Going Down Slowly - The Pointer Sisters
Lady Marmelade - Labelle
and countless others. It's mind-blowing how many classics this fella cranked out. In addition to all of his work for other artists, he is one of the most influential and defining piano players out of New Orleans.
Since Mr. Toussaint has done so much to help other people shine, I thought it would be nice to spotlight one of his own recordings. "From A Whisper to A Scream" may be better known to some by Esther Phillips, but Allen Toussaint's original haunting and theatrical slice of psych soul (featuring dramatic backup vocals by Merry Clayton and Venetta Fields) is brilliant example of vivid musical storytelling. It's the perfect listen for an overcast Pacific Northwest winter day.
One of my pet peeves is when music journalists relate a Black musician's accomplishments to famous white musicians, as if åay this person is important because they influenced a white artist or recorded with a white artist. I realize it's done in an attempt make the person accessible to a "mainstream audience", but it communicates the message that this person's music is important only in how it relates to white people. It's an imperialist perspective and it happens ALL the time, especially in obits.
And yet, with Doris Troy (who was born on this day in 1937) it's hard to separate her from her connection to Brit rock. She is linked to the Beatles. Any time someone is linked to the Beatles, that link will not be broken in the eyes of rockaphiles. For example, most pieces written about Billy Preston, who had a long and successful solo career long before and after his association with the Beatles, will include a mention of him being the "5th Beatle".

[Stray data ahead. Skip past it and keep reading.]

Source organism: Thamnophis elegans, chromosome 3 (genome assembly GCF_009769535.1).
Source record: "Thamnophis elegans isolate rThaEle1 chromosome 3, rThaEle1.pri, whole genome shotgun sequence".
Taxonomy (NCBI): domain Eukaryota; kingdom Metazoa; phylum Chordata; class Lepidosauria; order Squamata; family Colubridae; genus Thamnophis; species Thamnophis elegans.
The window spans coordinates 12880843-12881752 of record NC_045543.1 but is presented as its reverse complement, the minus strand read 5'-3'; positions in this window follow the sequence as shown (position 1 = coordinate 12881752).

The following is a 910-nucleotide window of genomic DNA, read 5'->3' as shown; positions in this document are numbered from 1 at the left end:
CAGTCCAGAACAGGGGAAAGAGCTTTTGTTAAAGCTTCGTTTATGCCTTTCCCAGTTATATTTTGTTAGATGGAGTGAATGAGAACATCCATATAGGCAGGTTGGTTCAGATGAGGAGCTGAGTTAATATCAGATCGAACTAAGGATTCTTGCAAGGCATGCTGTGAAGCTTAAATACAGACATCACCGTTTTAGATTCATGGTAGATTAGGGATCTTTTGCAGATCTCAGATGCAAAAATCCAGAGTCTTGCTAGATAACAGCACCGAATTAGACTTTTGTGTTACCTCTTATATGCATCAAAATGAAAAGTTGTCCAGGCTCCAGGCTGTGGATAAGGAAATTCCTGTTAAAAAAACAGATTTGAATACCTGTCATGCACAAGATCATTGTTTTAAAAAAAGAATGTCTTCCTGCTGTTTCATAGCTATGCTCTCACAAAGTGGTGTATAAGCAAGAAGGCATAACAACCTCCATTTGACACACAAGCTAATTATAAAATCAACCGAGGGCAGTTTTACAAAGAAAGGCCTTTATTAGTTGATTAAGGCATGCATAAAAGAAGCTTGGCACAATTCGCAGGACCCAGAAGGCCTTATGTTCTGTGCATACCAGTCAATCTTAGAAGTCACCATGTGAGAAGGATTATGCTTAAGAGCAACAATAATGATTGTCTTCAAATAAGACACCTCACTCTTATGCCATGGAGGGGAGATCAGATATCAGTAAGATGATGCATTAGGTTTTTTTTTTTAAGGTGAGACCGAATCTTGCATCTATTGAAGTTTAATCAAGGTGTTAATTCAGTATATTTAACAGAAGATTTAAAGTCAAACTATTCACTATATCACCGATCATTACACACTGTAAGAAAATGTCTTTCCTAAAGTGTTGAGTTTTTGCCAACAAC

So if you look up Doris Troy you will find a number of pieces about her with a storyline written from this perspective (from the Apple Records website):
Doris Troy (1937—2004) was known affectionately as Mama Soul to her legion of British fans, a nickname she acquired in the mid Sixties after she came to the UK following the success of her songs ‘Just One Look’ (as covered by The Hollies) and ‘Watcha Gonna Do About It’. Doris grew up in the Bronx area of New York, and at an early age was talent spotted by James Brown at the Apollo Theater. As well as her solo recordings for Atlantic Records, Doris became the backing vocalist of choice for artists as diverse as Pink Floyd, the Rolling Stones, Dusty Springfield and Carly Simon.
Doris signed to Apple Records in 1969, after impressing George Harrison with her backing vocals on Billy Preston’s first album for Apple, That’s The Way God Planned It.
Note: Other than the mention of "Just One Look" there is nothing in there about Doris' career in the U.S. and her importance within the soul scene here. Nothing about Doris being a member of "the group" who backed up most of the definitive soul records coming out of NYC in the early 1960s. Nothing about her songwriting skills or her unique sophisticated brand of early 1960s soul.